JavaScript Tutorials

Self-invoking Functions

So far we have discussed using anonymous functions as callbacks. Let’s see another application of an anonymous function—calling this function right after it was defined. Here’s an example:


The syntax may look a little scary at first, but it’s actually easy—you simply place an anonymous function definition inside parentheses followed by another set of parentheses. The second set basically says “execute now” and is also the place to put any parameters that your anonymous function might accept.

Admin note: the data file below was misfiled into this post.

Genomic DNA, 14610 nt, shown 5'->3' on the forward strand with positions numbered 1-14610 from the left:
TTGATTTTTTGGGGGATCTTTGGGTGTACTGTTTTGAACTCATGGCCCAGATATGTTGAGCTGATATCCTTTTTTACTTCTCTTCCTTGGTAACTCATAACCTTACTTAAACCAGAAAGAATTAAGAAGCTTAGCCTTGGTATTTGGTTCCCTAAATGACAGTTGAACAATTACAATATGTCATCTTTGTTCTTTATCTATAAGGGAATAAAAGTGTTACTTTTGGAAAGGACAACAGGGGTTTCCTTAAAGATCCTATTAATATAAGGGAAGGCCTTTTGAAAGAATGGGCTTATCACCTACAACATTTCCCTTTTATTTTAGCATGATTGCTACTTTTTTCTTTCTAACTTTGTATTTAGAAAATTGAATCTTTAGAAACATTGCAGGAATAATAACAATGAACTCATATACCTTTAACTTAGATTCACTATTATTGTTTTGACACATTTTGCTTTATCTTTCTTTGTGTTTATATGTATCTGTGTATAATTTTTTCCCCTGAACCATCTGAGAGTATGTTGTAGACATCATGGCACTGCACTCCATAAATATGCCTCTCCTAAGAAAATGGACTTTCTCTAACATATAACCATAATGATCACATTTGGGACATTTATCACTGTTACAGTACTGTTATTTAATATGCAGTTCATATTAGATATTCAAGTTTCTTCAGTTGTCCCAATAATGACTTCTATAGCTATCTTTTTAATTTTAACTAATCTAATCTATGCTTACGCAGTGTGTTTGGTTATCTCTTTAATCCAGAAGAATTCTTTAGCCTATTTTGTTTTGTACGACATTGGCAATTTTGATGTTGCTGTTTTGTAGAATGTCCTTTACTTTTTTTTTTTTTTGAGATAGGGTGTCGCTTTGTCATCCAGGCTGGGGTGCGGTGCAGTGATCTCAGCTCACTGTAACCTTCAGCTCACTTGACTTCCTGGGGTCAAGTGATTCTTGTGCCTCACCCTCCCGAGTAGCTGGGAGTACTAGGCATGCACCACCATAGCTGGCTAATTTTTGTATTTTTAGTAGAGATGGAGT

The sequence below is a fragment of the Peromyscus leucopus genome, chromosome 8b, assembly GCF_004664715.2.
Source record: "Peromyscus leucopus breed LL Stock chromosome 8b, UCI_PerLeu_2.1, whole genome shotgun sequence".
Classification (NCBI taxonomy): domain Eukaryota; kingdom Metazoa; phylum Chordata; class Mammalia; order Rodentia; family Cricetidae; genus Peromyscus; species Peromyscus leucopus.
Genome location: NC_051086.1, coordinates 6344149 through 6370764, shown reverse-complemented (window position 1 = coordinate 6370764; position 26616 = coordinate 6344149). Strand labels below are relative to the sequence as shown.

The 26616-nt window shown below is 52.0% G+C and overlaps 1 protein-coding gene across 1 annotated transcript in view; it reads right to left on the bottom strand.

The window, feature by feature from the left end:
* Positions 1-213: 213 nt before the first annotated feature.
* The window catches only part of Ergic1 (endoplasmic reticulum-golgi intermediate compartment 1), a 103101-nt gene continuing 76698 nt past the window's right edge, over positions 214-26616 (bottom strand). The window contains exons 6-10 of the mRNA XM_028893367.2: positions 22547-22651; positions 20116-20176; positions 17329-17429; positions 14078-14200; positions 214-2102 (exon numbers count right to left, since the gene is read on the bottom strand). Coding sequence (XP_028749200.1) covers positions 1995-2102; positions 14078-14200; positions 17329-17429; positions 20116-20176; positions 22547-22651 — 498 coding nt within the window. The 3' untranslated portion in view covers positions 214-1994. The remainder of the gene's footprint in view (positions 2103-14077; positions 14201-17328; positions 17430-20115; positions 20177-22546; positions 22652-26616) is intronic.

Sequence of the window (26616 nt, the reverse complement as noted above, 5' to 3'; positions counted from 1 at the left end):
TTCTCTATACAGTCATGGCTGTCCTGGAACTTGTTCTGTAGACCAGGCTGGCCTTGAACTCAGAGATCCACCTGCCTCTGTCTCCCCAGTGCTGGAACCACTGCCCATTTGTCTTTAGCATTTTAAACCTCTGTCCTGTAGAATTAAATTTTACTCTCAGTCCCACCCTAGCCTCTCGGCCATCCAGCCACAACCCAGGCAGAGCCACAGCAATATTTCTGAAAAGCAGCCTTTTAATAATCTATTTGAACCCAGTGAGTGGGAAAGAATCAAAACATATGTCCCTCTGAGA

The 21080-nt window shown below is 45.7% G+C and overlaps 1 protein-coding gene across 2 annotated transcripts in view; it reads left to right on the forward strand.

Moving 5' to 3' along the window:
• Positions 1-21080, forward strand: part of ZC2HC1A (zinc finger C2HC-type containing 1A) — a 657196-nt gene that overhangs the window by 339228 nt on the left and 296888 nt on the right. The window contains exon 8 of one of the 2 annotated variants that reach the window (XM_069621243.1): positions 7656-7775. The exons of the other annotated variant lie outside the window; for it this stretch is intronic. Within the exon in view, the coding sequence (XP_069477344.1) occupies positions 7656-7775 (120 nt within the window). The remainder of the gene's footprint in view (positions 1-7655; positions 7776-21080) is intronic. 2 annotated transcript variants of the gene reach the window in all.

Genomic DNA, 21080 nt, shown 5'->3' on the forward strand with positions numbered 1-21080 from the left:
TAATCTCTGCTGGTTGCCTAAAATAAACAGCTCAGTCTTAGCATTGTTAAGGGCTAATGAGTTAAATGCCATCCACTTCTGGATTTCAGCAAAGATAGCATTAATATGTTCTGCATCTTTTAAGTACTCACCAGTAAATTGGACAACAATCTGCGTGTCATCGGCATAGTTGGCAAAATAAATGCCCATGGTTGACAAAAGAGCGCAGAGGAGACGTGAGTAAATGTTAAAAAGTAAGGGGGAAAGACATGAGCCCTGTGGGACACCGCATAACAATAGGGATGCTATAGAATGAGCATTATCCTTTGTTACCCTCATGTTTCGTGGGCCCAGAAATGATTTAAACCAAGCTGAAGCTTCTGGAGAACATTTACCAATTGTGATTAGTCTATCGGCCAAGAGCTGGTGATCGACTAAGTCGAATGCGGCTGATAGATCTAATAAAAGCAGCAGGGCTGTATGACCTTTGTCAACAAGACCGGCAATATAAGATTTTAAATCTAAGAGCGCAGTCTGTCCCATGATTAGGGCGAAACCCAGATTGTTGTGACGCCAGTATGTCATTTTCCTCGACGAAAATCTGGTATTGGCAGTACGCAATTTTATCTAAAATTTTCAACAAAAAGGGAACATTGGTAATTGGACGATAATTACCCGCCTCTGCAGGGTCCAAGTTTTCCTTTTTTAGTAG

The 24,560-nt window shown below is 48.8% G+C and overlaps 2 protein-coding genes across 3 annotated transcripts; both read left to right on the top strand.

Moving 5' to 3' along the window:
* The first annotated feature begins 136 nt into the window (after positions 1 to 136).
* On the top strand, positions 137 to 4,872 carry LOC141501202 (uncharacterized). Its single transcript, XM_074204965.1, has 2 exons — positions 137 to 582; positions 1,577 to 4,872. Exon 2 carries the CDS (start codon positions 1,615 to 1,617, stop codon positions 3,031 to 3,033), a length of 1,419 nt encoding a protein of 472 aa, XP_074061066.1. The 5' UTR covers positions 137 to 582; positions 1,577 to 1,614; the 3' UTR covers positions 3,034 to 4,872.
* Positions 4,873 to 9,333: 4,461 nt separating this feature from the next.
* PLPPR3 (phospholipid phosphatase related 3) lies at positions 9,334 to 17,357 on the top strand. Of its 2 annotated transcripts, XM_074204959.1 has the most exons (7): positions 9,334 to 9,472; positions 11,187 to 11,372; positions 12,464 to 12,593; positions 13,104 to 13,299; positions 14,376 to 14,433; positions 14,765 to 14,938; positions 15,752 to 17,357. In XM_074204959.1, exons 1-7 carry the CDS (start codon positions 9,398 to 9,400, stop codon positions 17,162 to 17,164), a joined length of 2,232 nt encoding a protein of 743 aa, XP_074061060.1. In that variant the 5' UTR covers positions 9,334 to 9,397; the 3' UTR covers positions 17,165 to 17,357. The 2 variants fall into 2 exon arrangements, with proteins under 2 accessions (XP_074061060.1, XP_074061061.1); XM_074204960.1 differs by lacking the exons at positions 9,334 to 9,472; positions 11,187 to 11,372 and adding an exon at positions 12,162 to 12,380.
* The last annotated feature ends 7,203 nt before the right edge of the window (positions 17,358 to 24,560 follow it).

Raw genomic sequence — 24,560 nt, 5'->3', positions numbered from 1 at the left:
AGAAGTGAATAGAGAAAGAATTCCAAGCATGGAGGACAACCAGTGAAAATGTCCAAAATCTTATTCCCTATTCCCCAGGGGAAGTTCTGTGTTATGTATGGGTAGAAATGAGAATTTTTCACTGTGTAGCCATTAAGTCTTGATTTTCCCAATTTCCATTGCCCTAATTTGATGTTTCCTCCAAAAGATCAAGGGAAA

alert('Hello ' + name + '!');

One good reason for using self-invoking anonymous functions is to have some work done without creating global variables. A drawback, of course, is that you cannot execute the same function twice (unless you put it inside a loop or another function). This makes the anonymous self-invoking functions best suited for one-off or initialization tasks.